Radiographs are helpful in locating the mass prior to CT scans. They also show the bifid nature of the crista galli with widening of the foramen cecum. The crista galli measures 3-7mm (mean 4mm) and the foramen cecum 2-7mm (mean 4mm) in width. The intraorbital distance measures 13-23mm (mean 18mm) [1]. Tomograms are more useful in evaluating anatomic details [2]. The ethmoid bones may be bifid or lucent in dermal sinuses neumatization [2].

CT helps to evaluate the pre-operative extent of these lesions and helps in deciding the operative approach [3]. The intracranial extent of the mass is an indication for craniotomy. Nasal dermoids show low attenuation on CT scans with calcified extracranial components [1]. Nasal gliomas show soft tissue density and both lesions cause septal and nasal bone displacement and hypertelorism. There is evidence of a widened foramen cecum and bifid crista galli in cases with intracranial extension. Calcification of nasal gliomas has not been reported [4]. Cephaloceles show various displacements in the nasal and frontal bones depending on nasofrontal, nasoethmoidal and naso-orbital extensions. The foramen cecum is enlarged in all cases of nasoethmoidal encephalocele [1]. The classification is dependent on the location of the mass and the nomenclature is based on its contents i.e. meningocele, encephalomeningocele and meningocystocele [5].

CT scan can differentiate between glioma and encephalocele with instillation of intrathecal contrast, which fills into an encephalocele but not a glioma. MR is superior to CT in the evaluation of cephaloceles because it more clearly and non-invasively demonstrates the presence of intracranial contents and associated anomalies such as callosal agenesis and schizencephaly. Dermoids can easily be differentiated from epidermoids by their short T1 and T2 relaxation time [1]. A few diagnostic pitfalls exist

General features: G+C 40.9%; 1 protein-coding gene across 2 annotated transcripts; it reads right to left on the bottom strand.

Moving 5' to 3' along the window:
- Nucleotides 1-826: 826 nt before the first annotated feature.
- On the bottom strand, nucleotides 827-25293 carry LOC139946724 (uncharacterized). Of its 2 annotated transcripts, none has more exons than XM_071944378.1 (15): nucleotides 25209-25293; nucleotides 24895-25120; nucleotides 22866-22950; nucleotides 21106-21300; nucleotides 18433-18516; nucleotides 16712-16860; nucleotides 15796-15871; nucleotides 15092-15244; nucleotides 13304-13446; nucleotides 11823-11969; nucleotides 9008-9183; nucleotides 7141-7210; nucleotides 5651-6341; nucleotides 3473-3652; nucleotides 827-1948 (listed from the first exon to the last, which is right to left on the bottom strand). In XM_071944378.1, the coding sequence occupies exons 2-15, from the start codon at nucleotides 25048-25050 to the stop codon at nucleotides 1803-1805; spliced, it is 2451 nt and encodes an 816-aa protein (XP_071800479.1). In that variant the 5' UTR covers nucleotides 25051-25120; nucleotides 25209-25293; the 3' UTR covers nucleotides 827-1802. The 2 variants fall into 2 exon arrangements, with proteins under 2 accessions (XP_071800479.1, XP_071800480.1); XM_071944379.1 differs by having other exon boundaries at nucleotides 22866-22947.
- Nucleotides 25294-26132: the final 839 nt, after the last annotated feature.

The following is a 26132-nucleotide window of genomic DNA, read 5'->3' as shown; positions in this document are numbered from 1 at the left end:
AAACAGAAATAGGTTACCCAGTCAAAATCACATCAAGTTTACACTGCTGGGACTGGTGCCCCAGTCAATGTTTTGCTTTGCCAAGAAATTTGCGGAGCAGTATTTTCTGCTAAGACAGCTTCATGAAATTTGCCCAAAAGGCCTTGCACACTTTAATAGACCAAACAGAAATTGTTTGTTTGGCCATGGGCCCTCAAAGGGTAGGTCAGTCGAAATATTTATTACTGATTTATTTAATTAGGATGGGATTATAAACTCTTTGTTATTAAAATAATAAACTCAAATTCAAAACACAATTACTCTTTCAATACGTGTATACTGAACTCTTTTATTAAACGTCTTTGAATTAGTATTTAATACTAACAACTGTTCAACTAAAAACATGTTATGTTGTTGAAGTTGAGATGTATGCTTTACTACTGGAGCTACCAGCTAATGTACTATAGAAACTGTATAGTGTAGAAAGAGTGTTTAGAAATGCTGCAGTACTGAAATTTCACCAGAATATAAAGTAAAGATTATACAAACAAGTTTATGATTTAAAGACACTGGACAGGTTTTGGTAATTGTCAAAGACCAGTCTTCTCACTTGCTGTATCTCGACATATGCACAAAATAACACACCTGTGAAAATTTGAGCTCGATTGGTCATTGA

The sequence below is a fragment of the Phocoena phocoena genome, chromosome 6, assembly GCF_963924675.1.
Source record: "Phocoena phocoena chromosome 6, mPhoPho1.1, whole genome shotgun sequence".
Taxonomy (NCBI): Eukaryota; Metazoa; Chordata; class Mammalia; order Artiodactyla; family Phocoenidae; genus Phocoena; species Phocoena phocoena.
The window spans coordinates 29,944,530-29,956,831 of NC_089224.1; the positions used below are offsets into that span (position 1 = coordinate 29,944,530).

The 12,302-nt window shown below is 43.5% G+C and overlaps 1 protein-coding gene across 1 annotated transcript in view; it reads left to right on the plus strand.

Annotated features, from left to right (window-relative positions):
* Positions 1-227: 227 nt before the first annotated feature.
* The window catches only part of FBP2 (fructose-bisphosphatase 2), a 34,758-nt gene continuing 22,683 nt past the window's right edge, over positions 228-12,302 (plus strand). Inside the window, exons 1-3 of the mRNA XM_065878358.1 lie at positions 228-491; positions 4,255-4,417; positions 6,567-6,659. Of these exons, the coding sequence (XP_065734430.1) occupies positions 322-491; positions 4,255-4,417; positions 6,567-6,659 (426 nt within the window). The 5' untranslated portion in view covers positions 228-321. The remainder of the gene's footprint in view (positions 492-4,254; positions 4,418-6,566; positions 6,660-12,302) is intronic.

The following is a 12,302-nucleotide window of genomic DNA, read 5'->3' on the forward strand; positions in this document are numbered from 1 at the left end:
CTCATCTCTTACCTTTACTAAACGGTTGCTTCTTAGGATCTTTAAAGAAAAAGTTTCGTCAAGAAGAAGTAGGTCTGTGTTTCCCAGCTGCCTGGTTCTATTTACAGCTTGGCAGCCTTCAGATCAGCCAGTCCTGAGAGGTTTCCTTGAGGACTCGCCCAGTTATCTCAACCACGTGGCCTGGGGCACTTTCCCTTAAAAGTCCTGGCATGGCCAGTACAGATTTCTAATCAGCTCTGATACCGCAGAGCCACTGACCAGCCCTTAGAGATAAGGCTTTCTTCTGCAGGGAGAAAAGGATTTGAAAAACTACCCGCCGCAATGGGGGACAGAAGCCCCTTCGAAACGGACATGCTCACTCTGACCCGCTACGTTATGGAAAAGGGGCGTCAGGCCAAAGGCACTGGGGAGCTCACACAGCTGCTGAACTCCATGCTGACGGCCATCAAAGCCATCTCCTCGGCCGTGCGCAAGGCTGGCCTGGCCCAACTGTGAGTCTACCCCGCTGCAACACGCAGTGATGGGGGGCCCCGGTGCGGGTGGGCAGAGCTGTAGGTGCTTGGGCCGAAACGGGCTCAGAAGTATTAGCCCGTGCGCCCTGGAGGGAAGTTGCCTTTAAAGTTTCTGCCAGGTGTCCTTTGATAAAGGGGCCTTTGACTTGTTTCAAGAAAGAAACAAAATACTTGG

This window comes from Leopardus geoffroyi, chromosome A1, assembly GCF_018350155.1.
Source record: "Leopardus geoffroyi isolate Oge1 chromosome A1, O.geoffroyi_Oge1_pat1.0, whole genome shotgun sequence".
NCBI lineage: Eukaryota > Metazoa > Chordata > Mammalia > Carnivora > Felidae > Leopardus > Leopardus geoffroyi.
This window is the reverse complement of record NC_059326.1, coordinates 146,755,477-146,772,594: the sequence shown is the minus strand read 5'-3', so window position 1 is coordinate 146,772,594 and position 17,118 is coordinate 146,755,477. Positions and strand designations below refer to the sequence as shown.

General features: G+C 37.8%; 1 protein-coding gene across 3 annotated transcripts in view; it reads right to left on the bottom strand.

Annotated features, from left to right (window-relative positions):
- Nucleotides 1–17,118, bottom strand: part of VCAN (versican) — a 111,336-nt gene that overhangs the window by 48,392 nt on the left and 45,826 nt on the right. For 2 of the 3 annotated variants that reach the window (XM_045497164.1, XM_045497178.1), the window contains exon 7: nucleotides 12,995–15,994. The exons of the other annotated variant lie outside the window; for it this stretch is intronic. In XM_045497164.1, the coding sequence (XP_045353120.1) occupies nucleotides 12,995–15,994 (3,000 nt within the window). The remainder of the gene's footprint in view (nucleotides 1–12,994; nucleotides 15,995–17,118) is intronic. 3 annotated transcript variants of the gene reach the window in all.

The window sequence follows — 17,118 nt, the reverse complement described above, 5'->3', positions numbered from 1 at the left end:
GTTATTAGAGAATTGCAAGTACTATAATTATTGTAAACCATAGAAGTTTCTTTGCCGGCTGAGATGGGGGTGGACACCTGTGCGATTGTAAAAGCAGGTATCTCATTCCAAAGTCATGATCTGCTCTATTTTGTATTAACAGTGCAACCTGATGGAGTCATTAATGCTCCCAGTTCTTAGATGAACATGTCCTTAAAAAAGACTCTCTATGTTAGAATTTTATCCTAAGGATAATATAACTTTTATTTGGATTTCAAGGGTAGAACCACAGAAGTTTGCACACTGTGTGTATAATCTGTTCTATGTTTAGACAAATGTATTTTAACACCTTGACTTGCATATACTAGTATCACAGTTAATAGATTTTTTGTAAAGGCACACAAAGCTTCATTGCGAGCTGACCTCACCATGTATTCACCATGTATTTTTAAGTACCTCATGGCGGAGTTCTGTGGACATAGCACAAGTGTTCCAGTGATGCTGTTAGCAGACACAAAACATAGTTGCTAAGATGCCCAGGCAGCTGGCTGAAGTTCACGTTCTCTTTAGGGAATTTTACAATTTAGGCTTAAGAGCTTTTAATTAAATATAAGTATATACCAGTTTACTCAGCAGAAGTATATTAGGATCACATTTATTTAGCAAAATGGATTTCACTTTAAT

1. A normal widened nasal septum should not be mistaken for a sinus tract.

2. Fatty changes in the inferior frontal sinuses and pneumatization of the nasal bones result in low CT density and short T1 and T2 relaxation times.

These are overcome by

a) Noting the location-dermoids lie posterior to pneumatizing spaces.

b) A bony septum is normally seen between the pneumatizing spaces.

3. Mistaking crista galli or ethmoid for dermoid due to fatty changes. This can be overcome by sagittal and axial MR scans and thin section CT scans. Post surgical prognosis for epidermoid is better than for dermoids of the nasal cavity and complete excision is a key to the success of surgery [6].

   References Top

1.Barkovich AJ, Vandermarch P, et al . Congenital nasal masses: CT and MR Imaging features in 16 cases. AJR 1991; 156:587-598.   Back to cited text no. 1    
2.Sesion RB. Nasal Dermal Sinuses - New concepts and explanations. Laryngoscope 1982; 92 (suppl.29): 7-28.   Back to cited text no. 2    
3.Pensler JM, Bauer BS, Naidich TP. Craniofacial dermoids. Plastic and Reconstructive Surgery 1988; 82: 953-958.   Back to cited text no. 3  [PUBMED]  
4.Gorenstein A, Kern EB, Facer GW, lows Jr. Nasal gliomas. Arch Otolaryngol; 106: 536-540.   Back to cited text no. 4    
5.Suwanela C, Suwanela N. A Morphological classification of Sincipital encephalomeningocoeles. J Neurosurgery 1972; 36:201-211.   Back to cited text no. 5    
6.Bradley PJ. Results of surgery for nasal dermoids in children. J Laryngol Otol 1982; 96: 627-633.  Back to cited text no. 6  [PUBMED]  

Correspondence Address:
Ajit Mahale
Dept of Radiodiagnosis, Univ Med Centre, Dr. BR Ambedkar Circle, Mangalore - 575 001
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Source of Support: None, Conflict of Interest: None

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[Figure - 1], [Figure - 2], [Figure - 3], [Figure - 4], [Figure - 5], [Figure - 6], [Figure - 7], [Figure - 8]